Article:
A few parents got up the nerve to join the kids and dance along. Well, I have all the rhythm of a jackhammer, but I decided why not give it the ole ministerial try. As soon as I got on the makeshift dance floor next to our daughter, she pulled me next to her. I thought, “How sweet, she wants to dance with her dad.” She tugged on my shirt and got me down to her level and whispered in my ear, “You are the greatest dancer in the world.” Not! Just dreaming! What she actually said to me was, “You can leave now.”
I was crushed. But the last thing in this world I want to do is to embarrass my daughter, so I left.
All of which brings me to last week’s Daddy/Daughter Dance, an annual highlight for us dads. This time, before the dance, I told her what I just said to you: “The last thing I want to do is embarrass you. If you want me to dance some with you, I will; if you want me on the sidelines all evening, just tell me.”
Much to my surprise, she wanted me to dance with her — some. Not much, mind you, but some is better than none. I don’t think I embarrassed her too much.
I met a lady one time who was a total stranger, and when I told her I was a Baptist, she said, “Oh, you’re the ones who don’t dance.”
“We dance, just not well,” I said. “Lack of practice.”
If you read the minutes of our church, going back to its founding, you will find that some folk were kicked out (“put out”) of the church for dancing. The popular evangelist of yesteryear, Billy Sunday, would rail against all forms of dancing because such movement, “fleshly gyrations,” could lead to all sorts of sinful thoughts.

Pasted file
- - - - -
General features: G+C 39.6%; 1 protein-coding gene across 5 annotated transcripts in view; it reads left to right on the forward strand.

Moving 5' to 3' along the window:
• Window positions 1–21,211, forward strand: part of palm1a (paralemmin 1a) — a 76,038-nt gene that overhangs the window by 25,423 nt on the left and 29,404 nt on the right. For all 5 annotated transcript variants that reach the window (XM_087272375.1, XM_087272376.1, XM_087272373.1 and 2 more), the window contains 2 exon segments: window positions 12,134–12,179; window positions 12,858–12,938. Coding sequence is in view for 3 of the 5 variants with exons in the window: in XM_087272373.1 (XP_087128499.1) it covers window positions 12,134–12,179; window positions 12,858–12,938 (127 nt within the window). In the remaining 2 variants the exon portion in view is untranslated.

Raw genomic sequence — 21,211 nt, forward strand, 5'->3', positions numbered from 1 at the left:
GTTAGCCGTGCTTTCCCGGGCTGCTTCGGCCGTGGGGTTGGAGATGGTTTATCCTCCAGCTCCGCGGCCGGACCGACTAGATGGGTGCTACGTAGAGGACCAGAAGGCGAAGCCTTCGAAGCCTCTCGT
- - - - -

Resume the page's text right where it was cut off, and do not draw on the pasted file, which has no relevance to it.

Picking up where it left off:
No one who has ever seen me dance has had sinful thoughts. Why? Laughing too hard, that’s why. I never understood why the Baptist church I grew up in was so against dancing and so for hayrides. Young people could get into more trouble on a long hayride than the adults ever imagined. When the driver asked where we wanted to go on the hayride, we said “Chicago. Drive slowly.” Who needs dances when you have hayrides?
I would rather our church, your church, and our faith, be known for what we do than for what we don’t do — to be known for what we are for than for what we are against. We do things, positive things every day to reveal the love of God. We teach about God’s love, we offer food to the hungry, and we build houses in Jesus’ name. Sure, there are things we against, but we are for justice, mercy, and grace to others.
So, there you have it, and with apologies to Billy Sunday, I am for dancing. I would prefer good dancing to bad dancing, and that is why I sit mostly on the sidelines and leave the good dancing to others. I may be out of step, but I don’t think I am out of line.
The Bible even says, “For everything there is a season…a time to dance” (Ecclesiastes 3: 1, 4).
Davis is the pastor of the First Baptist Church in Carrollton.